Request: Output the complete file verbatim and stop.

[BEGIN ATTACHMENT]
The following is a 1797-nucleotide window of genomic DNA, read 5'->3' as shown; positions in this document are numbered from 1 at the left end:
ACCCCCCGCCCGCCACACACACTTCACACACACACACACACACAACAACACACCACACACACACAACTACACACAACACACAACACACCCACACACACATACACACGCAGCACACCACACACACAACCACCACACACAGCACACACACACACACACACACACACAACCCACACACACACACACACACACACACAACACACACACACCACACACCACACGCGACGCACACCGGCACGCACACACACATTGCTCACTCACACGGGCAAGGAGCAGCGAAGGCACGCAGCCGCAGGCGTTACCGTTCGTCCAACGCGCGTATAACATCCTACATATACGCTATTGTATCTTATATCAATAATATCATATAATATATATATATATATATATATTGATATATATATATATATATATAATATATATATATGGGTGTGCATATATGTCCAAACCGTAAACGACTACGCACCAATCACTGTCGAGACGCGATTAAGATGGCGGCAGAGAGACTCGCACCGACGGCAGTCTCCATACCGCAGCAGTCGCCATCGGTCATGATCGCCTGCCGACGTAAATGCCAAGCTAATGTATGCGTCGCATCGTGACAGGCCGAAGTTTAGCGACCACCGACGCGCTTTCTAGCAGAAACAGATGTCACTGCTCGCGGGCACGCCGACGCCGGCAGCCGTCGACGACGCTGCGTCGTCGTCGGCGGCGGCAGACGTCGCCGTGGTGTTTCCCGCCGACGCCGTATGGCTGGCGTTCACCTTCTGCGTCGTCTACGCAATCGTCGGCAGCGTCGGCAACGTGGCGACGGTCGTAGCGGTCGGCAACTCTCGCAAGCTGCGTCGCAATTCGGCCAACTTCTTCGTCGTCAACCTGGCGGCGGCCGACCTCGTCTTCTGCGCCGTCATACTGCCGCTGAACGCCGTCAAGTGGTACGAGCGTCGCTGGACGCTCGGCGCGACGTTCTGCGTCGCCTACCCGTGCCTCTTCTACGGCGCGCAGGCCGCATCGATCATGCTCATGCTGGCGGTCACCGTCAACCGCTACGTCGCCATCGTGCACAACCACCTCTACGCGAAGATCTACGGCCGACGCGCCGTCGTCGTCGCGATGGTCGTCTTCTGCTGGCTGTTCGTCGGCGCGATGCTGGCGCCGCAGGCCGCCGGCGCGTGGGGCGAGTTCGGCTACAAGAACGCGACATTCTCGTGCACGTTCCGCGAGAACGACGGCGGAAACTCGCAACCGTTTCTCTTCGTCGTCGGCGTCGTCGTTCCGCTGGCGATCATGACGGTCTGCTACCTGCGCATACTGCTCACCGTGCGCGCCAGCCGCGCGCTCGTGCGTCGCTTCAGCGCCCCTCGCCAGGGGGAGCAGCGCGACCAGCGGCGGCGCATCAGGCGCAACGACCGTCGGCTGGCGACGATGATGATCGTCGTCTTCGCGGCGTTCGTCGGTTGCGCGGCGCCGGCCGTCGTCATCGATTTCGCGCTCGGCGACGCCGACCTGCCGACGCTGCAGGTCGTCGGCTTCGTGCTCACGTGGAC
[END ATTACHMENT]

The following is a 1797-nucleotide window of genomic DNA, read 5'->3' as shown; positions in this document are numbered from 1 at the left end:
ACCCCCCGCCCGCCACACACACTTCACACACACACACACACACAACAACACACCACACACACACAACTACACACAACACACAACACACCCACACACACATACACACGCAGCACACCACACACACAACCACCACACACAGCACACACACACACACACACACACACAACCCACACACACACACACACACACACACAACACACACACACCACACACCACACGCGACGCACACCGGCACGCACACACACATTGCTCACTCACACGGGCAAGGAGCAGCGAAGGCACGCAGCCGCAGGCGTTACCGTTCGTCCAACGCGCGTATAACATCCTACATATACGCTATTGTATCTTATATCAATAATATCATATAATATATATATATATATATATATTGATATATATATATATATATATAATATATATATATGGGTGTGCATATATGTCCAAACCGTAAACGACTACGCACCAATCACTGTCGAGACGCGATTAAGATGGCGGCAGAGAGACTCGCACCGACGGCAGTCTCCATACCGCAGCAGTCGCCATCGGTCATGATCGCCTGCCGACGTAAATGCCAAGCTAATGTATGCGTCGCATCGTGACAGGCCGAAGTTTAGCGACCACCGACGCGCTTTCTAGCAGAAACAGATGTCACTGCTCGCGGGCACGCCGACGCCGGCAGCCGTCGACGACGCTGCGTCGTCGTCGGCGGCGGCAGACGTCGCCGTGGTGTTTCCCGCCGACGCCGTATGGCTGGCGTTCACCTTCTGCGTCGTCTACGCAATCGTCGGCAGCGTCGGCAACGTGGCGACGGTCGTAGCGGTCGGCAACTCTCGCAAGCTGCGTCGCAATTCGGCCAACTTCTTCGTCGTCAACCTGGCGGCGGCCGACCTCGTCTTCTGCGCCGTCATACTGCCGCTGAACGCCGTCAAGTGGTACGAGCGTCGCTGGACGCTCGGCGCGACGTTCTGCGTCGCCTACCCGTGCCTCTTCTACGGCGCGCAGGCCGCATCGATCATGCTCATGCTGGCGGTCACCGTCAACCGCTACGTCGCCATCGTGCACAACCACCTCTACGCGAAGATCTACGGCCGACGCGCCGTCGTCGTCGCGATGGTCGTCTTCTGCTGGCTGTTCGTCGGCGCGATGCTGGCGCCGCAGGCCGCCGGCGCGTGGGGCGAGTTCGGCTACAAGAACGCGACATTCTCGTGCACGTTCCGCGAGAACGACGGCGGAAACTCGCAACCGTTTCTCTTCGTCGTCGGCGTCGTCGTTCCGCTGGCGATCATGACGGTCTGCTACCTGCGCATACTGCTCACCGTGCGCGCCAGCCGCGCGCTCGTGCGTCGCTTCAGCGCCCCTCGCCAGGGGGAGCAGCGCGACCAGCGGCGGCGCATCAGGCGCAACGACCGTCGGCTGGCGACGATGATGATCGTCGTCTTCGCGGCGTTCGTCGGTTGCGCGGCGCCGGCCGTCGTCATCGATTTCGCGCTCGGCGACGCCGACCTGCCGACGCTGCAGGTCGTCGGCTTCGTGCTCACGTGGAC